The original F1 championship calendar in 1950 was a much shorter schedule than what modern day fans would be accustomed to.
While F1 jets around the world to a record-breaking 23 races in 2022, 1950 saw the teams remain Europe-bound for six Grands Prix.
There were seven races on the calendar that year, with Indianapolis hosting the Indianapolis 500 and, officially, being part of the championship. But none of the drivers taking part in the 1950 championship made the trip over to Indianapolis, resulting in the US event hosting an American field and slightly skewing the overall results of the F1 World Championship.
Of the six European tracks, four are still in use today. Silverstone, host of the very first official F1 Championship race, remains on the calendar and retains recognisable sections of its original layout.
Monaco, too, is still on the calendar and has remained largely similar throughout the intervening decades, albeit with significant modernisation.
Spa-Francorchamps and Monza are both still fan favourites, although Spa has become a much shorter and more neutered venue compared to 1950, while Monza moved away from the old banked layout to evolve into the chicane-peppered Temple of Speed that it is today.
But two venues on the original calendar were doomed to become parts of F1's history.
Bremgarten played host to the fourth round of the 1950 F1 World Championship.
Extremely fast, the circuit picked up a reputation for its danger after claiming the lives of Northern Irish driver Hugh Hamilton in 1934 and Italian racer Achille Varzi in 1948.
Bremgarten would host a Grand Prix every year until 1954, but would become a victim of the ban on motorsport within Switzerland's borders in the wake of the 1955 Le Mans disaster.
The circuit closed in 1955 and, today, only small sections of the track survive in what has become an industrialised area of Bern as the Swiss didn't look to preserve the history of the circuit.
Unfortunately, most of the fearsome Bremgarten circuit exists now only in old footage.
Playing host to the French Grand Prix on several occasions between 1950 and 1966, Reims-Gueux had to share hosting duties with Rouen over the years.
But in 1950, Reims was the venue for the first F1 championship French Grand Prix. An awesomely fast triangular-shaped circuit that cut through the rural fields in the area, it became well known for its slipstreaming battles, as well as its danger.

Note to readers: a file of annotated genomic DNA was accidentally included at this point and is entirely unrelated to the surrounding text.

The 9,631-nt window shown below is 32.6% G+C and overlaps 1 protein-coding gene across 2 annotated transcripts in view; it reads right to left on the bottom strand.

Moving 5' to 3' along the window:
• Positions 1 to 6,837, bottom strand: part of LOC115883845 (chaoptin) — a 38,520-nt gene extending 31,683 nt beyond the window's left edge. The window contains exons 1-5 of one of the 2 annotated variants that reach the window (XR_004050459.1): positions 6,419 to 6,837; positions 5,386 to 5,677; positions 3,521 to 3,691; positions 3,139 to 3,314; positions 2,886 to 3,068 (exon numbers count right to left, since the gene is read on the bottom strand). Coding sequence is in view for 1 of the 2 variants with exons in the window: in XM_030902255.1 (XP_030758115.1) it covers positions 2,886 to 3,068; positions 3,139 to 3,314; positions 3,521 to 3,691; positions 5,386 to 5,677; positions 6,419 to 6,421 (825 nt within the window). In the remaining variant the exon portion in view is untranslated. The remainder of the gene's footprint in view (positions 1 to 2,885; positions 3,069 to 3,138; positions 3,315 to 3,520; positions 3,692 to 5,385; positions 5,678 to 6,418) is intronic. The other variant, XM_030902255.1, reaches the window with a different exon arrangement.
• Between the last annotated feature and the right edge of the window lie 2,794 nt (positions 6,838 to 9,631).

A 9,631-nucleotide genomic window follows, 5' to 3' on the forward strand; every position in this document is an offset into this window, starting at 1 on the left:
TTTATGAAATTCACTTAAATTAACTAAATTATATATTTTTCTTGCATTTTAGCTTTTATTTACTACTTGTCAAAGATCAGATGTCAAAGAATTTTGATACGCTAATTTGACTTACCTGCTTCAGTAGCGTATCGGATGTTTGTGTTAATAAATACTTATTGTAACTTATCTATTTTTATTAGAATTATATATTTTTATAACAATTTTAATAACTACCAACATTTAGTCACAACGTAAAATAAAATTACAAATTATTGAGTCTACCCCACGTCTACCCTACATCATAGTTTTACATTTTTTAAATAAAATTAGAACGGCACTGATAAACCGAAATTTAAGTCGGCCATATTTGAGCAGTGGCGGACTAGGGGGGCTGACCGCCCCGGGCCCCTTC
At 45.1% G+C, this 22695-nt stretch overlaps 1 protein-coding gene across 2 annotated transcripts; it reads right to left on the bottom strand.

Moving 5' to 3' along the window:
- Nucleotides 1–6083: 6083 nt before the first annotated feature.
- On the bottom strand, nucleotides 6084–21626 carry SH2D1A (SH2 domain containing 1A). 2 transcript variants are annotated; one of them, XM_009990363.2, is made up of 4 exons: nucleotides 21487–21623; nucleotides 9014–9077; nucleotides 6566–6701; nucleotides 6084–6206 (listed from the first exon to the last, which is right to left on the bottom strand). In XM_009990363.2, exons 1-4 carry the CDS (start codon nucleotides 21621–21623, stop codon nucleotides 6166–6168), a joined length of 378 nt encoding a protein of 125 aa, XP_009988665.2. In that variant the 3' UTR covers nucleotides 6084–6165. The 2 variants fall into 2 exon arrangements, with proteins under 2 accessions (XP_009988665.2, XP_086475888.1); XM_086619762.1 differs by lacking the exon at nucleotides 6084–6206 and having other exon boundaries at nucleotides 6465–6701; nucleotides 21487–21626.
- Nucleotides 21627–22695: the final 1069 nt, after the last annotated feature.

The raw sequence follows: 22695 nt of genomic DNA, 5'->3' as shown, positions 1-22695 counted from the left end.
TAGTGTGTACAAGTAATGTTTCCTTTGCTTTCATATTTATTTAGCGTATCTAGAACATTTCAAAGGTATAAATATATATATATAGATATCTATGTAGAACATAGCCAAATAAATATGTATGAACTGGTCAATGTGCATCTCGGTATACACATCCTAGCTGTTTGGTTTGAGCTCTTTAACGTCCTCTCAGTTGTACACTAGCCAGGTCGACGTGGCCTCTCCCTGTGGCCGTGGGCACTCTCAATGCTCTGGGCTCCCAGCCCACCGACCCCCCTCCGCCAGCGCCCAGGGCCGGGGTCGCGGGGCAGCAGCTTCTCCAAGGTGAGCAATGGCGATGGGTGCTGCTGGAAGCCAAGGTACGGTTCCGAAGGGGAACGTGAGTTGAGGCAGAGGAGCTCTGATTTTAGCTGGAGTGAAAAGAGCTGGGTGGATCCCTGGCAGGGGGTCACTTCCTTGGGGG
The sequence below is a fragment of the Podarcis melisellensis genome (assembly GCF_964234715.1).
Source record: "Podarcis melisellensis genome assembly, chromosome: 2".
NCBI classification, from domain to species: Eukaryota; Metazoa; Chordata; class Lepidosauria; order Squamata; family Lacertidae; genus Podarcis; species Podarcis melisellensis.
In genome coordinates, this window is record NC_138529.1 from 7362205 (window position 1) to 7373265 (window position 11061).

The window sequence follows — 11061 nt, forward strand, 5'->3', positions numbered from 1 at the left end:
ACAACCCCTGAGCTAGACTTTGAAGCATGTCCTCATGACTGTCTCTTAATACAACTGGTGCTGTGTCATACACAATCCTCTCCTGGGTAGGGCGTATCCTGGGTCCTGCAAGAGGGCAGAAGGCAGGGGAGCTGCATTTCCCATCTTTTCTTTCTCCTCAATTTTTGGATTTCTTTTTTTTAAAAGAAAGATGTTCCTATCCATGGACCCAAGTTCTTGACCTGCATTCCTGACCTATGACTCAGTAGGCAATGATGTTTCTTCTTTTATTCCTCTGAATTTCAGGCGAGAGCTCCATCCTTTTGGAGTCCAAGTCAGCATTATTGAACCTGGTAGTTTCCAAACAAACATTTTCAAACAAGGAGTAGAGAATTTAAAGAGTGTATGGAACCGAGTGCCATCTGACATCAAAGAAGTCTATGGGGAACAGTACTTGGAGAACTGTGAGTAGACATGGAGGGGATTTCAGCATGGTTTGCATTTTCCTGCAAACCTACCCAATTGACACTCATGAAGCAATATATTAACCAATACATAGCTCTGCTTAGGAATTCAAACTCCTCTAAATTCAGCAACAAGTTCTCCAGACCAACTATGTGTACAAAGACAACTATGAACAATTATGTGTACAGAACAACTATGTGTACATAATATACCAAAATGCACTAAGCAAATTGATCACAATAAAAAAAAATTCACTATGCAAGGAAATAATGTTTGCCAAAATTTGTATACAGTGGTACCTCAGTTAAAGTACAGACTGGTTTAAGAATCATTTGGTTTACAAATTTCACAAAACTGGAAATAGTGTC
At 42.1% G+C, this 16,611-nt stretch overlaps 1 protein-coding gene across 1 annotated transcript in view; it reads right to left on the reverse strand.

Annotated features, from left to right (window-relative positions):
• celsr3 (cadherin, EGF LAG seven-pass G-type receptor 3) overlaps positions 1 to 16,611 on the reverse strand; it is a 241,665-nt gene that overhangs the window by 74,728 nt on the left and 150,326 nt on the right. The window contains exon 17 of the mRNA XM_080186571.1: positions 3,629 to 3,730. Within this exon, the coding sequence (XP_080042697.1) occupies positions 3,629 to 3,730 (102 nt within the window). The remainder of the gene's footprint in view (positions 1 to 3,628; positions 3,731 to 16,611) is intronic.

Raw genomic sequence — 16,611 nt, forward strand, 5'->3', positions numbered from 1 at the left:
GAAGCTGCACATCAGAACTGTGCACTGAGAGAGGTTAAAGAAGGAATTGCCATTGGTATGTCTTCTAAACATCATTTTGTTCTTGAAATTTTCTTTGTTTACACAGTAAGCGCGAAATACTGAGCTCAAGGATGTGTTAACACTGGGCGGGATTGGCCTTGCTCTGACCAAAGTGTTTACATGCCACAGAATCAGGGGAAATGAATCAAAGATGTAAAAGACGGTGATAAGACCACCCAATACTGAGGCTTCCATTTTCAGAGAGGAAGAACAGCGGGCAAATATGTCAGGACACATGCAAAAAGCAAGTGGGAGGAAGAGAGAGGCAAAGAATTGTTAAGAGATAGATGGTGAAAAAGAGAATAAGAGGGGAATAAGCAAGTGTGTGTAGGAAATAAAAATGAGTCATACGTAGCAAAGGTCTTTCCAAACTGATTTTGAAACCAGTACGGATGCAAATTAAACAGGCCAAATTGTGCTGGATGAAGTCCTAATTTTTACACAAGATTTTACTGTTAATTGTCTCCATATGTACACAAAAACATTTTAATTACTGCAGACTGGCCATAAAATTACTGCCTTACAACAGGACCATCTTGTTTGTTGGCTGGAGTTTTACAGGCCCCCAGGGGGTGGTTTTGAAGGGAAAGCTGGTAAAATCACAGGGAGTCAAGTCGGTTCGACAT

The Annie Bousquet corner is named after the Porsche driver, who was killed in the Reims 12 Hours race in 1956, while Luigi Musso died in 1958 when he flipped his Ferrari while chasing after eventual World Champion Mike Hawthorn. In 1964, Jean-Pierre Beltoise suffered serious injuries at the Annie Bousquet corner during the 1964 Reims 12 Hours.
The track closed in 1972, with demolition of the circuit's pit area immediately getting underway.
But demolition was called off quickly by a new Mayor of the town, and this saved the circuit from disappearing into obscurity. While it was left to rot for 30 years, a group of volunteers stepped forward to set about preserving the remaining buildings.
Visitors to the site nowadays can pull over and view the former pit buildings and press box, although the old grandstands are closed off due to safety concerns.
The track itself, as used in 1950, remains largely intact, although the corners are now taken by farmers in their tractors as opposed to racing drivers. Some of the track, at Turn 3's Virage Muizon, has been re-absorbed into the fields, meaning a complete lap is no longer possible, while the straight leaving Turn 3 is now part of a motorway.
The first video above, recorded by Circuits of the Past, shows the track as it is today with video footage from a drone.
The second, below, was released by The Tim Traveller, and shows the latest state of the circuit's pit area and the story behind its preservation.